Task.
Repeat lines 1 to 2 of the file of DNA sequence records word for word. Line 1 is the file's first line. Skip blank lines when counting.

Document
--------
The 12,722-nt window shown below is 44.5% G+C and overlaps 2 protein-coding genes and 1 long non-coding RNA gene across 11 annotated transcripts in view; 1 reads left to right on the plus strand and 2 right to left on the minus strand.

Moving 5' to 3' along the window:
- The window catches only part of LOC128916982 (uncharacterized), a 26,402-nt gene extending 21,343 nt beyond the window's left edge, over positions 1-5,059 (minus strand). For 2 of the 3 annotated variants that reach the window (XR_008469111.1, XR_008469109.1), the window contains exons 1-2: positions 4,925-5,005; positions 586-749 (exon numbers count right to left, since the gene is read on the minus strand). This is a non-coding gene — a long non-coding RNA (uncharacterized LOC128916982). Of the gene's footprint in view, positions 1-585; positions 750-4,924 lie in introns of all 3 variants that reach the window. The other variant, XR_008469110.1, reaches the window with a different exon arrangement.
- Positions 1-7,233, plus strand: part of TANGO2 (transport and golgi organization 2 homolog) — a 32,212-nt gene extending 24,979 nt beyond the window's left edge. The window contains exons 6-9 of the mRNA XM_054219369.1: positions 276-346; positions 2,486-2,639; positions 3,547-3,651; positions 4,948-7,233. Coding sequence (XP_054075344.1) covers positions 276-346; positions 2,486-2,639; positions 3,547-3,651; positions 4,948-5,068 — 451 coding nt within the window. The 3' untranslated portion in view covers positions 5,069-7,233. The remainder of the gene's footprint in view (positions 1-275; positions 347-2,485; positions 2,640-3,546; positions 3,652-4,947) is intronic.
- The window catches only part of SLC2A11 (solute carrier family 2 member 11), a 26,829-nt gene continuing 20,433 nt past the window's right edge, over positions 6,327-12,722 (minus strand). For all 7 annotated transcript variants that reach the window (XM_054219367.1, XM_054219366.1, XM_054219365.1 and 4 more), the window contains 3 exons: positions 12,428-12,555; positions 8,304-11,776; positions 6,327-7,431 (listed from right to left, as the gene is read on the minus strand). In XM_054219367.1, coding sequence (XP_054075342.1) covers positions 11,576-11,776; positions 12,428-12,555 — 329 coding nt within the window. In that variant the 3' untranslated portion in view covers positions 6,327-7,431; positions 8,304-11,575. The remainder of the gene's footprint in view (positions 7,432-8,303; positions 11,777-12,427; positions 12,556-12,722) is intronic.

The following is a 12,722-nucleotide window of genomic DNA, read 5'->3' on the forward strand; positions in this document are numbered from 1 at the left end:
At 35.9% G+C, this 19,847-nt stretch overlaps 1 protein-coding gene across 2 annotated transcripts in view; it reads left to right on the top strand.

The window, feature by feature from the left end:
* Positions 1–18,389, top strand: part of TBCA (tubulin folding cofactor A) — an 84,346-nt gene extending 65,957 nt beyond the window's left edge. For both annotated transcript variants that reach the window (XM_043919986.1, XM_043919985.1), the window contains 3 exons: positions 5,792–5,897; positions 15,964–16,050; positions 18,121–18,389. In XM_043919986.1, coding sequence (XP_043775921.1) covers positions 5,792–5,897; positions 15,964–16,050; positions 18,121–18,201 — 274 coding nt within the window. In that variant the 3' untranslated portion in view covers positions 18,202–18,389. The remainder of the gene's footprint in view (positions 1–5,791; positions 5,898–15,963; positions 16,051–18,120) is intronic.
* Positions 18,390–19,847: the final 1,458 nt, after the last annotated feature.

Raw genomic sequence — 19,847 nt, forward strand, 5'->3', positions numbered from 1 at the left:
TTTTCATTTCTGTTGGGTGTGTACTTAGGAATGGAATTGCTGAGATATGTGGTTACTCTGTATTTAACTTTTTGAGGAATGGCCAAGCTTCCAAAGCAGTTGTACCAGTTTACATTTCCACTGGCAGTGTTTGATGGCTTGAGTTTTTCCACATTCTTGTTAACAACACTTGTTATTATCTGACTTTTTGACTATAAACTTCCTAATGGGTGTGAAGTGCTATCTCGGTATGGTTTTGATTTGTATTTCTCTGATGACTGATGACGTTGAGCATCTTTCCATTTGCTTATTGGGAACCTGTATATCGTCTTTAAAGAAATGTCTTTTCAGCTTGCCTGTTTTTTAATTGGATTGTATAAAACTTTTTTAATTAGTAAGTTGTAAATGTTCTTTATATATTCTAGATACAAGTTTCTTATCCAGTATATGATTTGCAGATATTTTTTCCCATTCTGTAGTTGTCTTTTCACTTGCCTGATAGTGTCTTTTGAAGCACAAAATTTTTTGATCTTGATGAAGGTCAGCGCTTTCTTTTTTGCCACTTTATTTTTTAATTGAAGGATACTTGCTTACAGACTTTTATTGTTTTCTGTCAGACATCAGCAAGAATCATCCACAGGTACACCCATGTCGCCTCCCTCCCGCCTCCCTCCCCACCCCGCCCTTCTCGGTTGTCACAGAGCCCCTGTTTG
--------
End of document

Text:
The 12,722-nt window shown below is 44.5% G+C and overlaps 2 protein-coding genes and 1 long non-coding RNA gene across 11 annotated transcripts in view; 1 reads left to right on the plus strand and 2 right to left on the minus strand.

Moving 5' to 3' along the window: